5. Can Invert the effect and by selecting the Masking Brush, the effect can be brushed in just where you want it at whatever opacity you like.
1. It still bothers me that I cannot access this program like my other filters by going to Filters -> OnOne; instead, to get to the program you must go to File -> Automate -> Photo Effects. I am not sure why this is. This is also true for PhotoFrames. If you have the Suite, all the plug-ins can be accessed from inside one interface and do not have to be opened individually – that is a big improvement.
2. When the layer is first converted to a Smart Object before entering the program, the Masking Bug and/or Mask Brush results are not retained when you go back to adjust one of the effects. This can very annoying if you did not takes notes on what you did. All the other settings are retained. When stack is saved as a preset, all but the Masking Bug/Mask Brush results are retained, which is what you would expect since it is being applied to a different image.
3. If you had PhotoTools, the presets cannot be used in Perfect Effects due to the fact that PhotoTools is based on actions inside Photoshop and Perfect Effects has been re-engineered to stand alone now. They are currently trying to recreate all the presets from PhotoTools and hope to have them available soon.
In this final image the red trees and flag were selected in Photoshop using Color Selection. A layer mask was then added to the layer before it was converted into a Smart Object. I wanted only the background to be affected by the plug-in (the manual said this could be done so I thought I would try it out). I think the results turned out really nice – these settings were used: Black and White Effect Casablanca; Nicely Toasted (Strength 46) and Apply Effect To: Flesh Colors at Fuzziness 53; and Vignette – Edges to Black with Effect Options Brightness -86, Midpoint 47, Feather 56, and Roundness -28. The Casablanca black and white effect is turning into one of my favorites.
Well I believe this is a very good plug-in – OnOne has really stepped it up to compete nicely in the plug-in field – it is so very user friendly. The Pros definitely outweigh the Cons which I believe can be fixed pretty easily. I had a lot of fun working with all the effects and I know I have not even touched on some of the looks you can get if you get your combinations right. I will be checking out the complete suite when I get a chance. I already use many of the plug-ins included but there are a few new ones I want to experiment with. In the meantime, at least take a look at the Perfect Photo plug-in – it has a 30-day trial that is fully functional. I am looking forward to trying some of the other plug-ins – already tried Perfect Portrait (it is in brand new and in the Suite) and really like it. Hope to report on it soon!…..Digital Lady Syd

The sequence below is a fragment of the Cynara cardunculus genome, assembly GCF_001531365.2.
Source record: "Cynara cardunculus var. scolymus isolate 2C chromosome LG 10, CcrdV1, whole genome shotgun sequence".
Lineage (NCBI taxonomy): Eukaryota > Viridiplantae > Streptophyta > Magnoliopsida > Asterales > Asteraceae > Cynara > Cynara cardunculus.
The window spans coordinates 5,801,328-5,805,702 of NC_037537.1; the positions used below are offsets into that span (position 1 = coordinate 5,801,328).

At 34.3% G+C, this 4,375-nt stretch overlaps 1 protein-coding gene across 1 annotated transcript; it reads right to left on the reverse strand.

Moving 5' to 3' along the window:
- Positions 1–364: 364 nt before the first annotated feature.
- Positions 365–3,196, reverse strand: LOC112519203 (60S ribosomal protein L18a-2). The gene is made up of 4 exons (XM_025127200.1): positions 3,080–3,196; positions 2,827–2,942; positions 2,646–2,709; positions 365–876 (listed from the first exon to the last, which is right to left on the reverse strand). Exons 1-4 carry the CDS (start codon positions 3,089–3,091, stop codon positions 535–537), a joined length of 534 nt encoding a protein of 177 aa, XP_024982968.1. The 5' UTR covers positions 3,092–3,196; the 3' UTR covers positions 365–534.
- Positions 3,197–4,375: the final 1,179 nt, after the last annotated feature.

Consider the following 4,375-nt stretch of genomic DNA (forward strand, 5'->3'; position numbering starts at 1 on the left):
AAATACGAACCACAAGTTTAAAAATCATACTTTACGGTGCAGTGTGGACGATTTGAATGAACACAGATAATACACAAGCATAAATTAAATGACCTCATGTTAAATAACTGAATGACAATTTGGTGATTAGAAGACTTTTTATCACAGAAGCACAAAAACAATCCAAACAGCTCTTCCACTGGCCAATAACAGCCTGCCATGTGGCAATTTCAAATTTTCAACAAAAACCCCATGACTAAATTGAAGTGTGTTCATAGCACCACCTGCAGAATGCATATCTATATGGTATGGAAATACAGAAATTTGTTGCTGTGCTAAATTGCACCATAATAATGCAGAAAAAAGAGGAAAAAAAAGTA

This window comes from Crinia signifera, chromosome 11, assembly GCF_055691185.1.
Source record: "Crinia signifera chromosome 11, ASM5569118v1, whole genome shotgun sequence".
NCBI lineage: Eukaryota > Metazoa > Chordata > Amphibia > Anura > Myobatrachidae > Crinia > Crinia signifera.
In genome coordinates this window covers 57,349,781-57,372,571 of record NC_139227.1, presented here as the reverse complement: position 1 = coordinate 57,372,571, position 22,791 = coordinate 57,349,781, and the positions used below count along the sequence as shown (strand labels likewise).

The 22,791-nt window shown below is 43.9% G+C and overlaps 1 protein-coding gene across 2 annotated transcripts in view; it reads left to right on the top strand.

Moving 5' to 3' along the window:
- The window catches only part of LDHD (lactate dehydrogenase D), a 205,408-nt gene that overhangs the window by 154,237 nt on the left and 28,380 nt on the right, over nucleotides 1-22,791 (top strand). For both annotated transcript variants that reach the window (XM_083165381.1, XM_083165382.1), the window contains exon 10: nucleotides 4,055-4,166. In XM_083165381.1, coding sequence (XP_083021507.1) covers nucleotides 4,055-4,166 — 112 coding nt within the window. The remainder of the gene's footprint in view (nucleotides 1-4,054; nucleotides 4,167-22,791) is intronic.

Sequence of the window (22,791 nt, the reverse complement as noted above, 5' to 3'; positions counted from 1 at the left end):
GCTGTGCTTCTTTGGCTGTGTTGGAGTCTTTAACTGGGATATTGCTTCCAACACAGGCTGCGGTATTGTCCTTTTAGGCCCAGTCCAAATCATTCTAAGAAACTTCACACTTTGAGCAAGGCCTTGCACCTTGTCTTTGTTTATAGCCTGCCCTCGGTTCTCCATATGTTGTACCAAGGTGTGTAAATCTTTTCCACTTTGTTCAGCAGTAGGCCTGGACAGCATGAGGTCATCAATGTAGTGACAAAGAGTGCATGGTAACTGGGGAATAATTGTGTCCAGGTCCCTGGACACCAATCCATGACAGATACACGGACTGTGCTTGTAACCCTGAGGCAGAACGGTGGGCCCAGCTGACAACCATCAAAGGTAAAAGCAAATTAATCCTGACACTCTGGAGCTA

Digital Lady Syd’s Related Blogs:
Another OnOne Perfect Effects Pix – Got to Love It!
Pseudo HDR in OnOne Perfect Effects
First Try – OnOne’s Perfect Effects 3
“Perfect” Perfect Layers
A no brainer here – another winner! Topaz Adjust has been probably the best plug-in value since the first version came out (and the first plug-in I bought). The price is always reasonable and the results are always great! Therefore there was no reason not to believe that this plug-in would not be up to the same standard and it is. The train engine image above was created using the classic Spicify preset which has been their signature look since they created this plug-in. Still looks great and there are many adjustments that can made to the preset to get the overall feel you want. (To access the Topaz website, click on my Tidbits Blog and click on the Topaz Adjust 4 sidebar.)
Below I created several different looks using the same HDR (done in NIK HDR Efex Pro – Realistic Strong preset) storefront image to show the vast variety of looks with a minimal amount of adjusting. So here they are:
This storefront image is from Jackson, Mississippi. The same tone colors used in my Tidbits Blog “Topaz Adjust 5 is Here! First Look!” image which were the same colors I have used in the Black and White Effects plug-in – see “Quad Tones in Topaz Black and White Effects Plug-in” for exact colors. I really like the Tone section in Adjust – very similar to the Quad Tones in Black and White Effects plus the added benefit of a Tone Strength slider to change the amount applied. Another benefit over the Black and White Effects is that a preset with just the Tone section can be saved so the colors can be changed to your favorites easily.
The above uses two presets applied separately – first the Lomo III preset as is and then the Vintage III preset, both from the Film Collection. In the last preset, on the right side I adjusted in the Color Section the Hue slider to 0.1o to change the storefront color from orange to yellow and then the Color Saturation slider to 2.39. The Tone slider was set to 0.94. In the Local Adjustments section, with the Brush Out tool set at 100% opacity, the whole image was brushed out except for the yellow storefront. Therefore you are getting the Lomo III preset effect on everything except the middle storefront. I thought it turned out really nice and was very easy to do.